Today is the first day of 30 radiation treatments. The course will take 6 weeks, and I should be done by March 15th. That seems like a long time from now. We now have to go to Albany every morning, an hour and a half drive from home, for a less than 15 minute appointment. So it is…   With my husband driving this morning, while cruising along the Bataviakill valley, the sky is dark, cold, and cloudy. The mountains are a darker blue grey against the struggling morning light. Suddenly, the sun breaks through a hole in the cloud cover, a blinding orange fire ball streaming yellow sun beams beneath the clouds and over the side of the mountain, illuminating he snow covered fields in glorious triumph. I see stray snowflakes floating through the air, gleaming in the morning sunlight. I feel as if the super charged sunlight has pierced the armor around my soul and is letting the glorious morning sun song fill me with hope and love. As the car travels around a long wide turn, the angle of sight lines shift, and the sun sinks behind the clouds again. So goes a sunrise over stormy mountains. I am warmed and content, because the sun also rises, and I know Spring will be here soon.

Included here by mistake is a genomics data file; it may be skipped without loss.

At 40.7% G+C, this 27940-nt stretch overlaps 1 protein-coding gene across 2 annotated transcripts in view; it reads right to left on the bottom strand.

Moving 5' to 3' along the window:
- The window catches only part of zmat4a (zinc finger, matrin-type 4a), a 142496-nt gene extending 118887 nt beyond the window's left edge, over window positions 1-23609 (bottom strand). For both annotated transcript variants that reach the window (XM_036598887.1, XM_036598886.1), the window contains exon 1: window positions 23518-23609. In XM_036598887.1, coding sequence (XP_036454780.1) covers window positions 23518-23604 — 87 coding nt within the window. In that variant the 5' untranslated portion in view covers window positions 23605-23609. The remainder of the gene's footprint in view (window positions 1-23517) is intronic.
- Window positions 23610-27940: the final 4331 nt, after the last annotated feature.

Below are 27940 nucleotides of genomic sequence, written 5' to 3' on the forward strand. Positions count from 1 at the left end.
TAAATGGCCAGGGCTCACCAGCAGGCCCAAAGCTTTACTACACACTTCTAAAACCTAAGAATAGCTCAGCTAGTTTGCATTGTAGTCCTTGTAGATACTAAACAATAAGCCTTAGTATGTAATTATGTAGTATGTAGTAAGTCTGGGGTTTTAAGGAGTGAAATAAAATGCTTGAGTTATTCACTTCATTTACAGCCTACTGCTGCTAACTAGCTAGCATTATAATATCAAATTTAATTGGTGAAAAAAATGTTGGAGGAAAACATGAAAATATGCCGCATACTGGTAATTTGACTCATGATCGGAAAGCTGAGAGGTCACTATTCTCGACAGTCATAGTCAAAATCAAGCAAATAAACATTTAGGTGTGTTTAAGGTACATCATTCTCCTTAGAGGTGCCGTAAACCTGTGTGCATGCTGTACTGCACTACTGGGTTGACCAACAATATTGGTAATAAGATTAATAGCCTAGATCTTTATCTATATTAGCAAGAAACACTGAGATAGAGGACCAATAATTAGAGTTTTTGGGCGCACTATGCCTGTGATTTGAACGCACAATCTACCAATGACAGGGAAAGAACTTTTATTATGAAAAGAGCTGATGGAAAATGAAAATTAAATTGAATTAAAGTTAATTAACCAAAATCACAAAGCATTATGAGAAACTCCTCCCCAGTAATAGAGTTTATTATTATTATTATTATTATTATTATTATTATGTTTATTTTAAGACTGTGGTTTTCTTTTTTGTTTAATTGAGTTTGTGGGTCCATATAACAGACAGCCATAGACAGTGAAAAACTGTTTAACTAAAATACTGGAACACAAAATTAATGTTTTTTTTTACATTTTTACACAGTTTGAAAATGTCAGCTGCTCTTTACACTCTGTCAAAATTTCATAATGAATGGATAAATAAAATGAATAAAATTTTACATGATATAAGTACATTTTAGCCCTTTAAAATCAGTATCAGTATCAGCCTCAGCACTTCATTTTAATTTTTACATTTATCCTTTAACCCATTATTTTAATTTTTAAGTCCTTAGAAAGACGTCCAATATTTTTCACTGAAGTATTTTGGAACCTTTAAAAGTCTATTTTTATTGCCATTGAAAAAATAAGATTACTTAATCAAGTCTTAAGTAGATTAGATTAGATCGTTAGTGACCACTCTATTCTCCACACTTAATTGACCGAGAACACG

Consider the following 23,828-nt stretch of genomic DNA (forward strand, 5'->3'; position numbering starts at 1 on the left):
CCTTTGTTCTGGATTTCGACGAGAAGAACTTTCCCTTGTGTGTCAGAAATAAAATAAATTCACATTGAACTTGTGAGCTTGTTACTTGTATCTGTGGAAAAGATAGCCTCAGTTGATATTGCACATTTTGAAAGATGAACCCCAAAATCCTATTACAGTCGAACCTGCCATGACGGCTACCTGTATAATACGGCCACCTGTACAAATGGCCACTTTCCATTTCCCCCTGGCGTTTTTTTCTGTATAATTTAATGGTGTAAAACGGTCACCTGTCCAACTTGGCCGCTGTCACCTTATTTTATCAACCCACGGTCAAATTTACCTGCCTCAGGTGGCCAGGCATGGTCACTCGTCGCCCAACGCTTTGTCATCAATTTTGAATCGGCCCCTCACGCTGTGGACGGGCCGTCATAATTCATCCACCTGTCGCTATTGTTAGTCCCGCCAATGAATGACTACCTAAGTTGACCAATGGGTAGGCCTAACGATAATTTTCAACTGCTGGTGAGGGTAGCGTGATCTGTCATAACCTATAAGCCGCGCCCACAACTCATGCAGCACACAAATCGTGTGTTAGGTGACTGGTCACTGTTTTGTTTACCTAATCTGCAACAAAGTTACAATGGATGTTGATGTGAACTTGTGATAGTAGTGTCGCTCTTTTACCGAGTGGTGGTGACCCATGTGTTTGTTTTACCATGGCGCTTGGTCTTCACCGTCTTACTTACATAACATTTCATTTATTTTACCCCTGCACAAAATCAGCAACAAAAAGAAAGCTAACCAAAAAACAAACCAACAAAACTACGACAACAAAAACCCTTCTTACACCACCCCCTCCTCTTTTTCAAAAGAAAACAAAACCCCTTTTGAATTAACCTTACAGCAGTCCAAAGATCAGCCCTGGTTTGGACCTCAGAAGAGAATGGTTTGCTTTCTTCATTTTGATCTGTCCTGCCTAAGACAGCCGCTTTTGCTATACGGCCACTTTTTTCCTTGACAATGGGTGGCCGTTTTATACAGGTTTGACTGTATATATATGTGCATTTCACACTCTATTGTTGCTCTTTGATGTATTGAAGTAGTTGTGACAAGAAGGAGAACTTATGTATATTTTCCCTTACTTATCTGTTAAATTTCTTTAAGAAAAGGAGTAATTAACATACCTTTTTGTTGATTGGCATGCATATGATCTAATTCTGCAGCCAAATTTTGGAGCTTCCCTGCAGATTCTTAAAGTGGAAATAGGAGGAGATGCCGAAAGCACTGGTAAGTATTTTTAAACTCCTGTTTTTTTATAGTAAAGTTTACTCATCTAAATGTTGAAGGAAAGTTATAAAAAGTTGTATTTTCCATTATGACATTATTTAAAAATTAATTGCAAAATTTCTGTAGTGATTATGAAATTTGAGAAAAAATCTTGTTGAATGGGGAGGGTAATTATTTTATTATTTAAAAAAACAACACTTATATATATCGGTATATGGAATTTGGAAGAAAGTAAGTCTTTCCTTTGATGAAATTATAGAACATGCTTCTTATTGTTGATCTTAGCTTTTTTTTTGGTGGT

Snow On The Mountaintop

1-6-2018

Driving over the crest of a tall hill, the road drops steeply down and out of sight around a curve, a vista opens out across the valley, winter sunlight streams from a crystal blue sky, bare trees look black against the snow covered ground, their long thin grey shadows slanting across the forest floor. The horizon is dominated by a mountain ridge across the way, half way up there is a snow line, it reminds me of seeing snow line up high on summer trips through the Rockies in Colorado and of how snow line would oscillate up and down the distant peaks the winter I spent in Portland, Oregon all those years ago. Reminiscing startles to a halt when science kicks in, how can I see a snow line when there is snow at my present elevation? I take a more scrutinizing look at the mountain ridge and realize that I am looking at probably a frost line or frozen precipitation line of some sort. Although there is snow cover all the way down in the valley floor, the trees up top are covered in a frozen layer that is gleaming white in the slanting winter sunshine. The trees below that elevation do not have a coating of ice or frost, so they are dark and black against the ground. Above there, all the branches are coated in a frosty icing, blending into the snow covered ground giving the illusion of a snow line. A visual representation of the temperature gradient as elevation changes! Mother Nature is freaking awesome!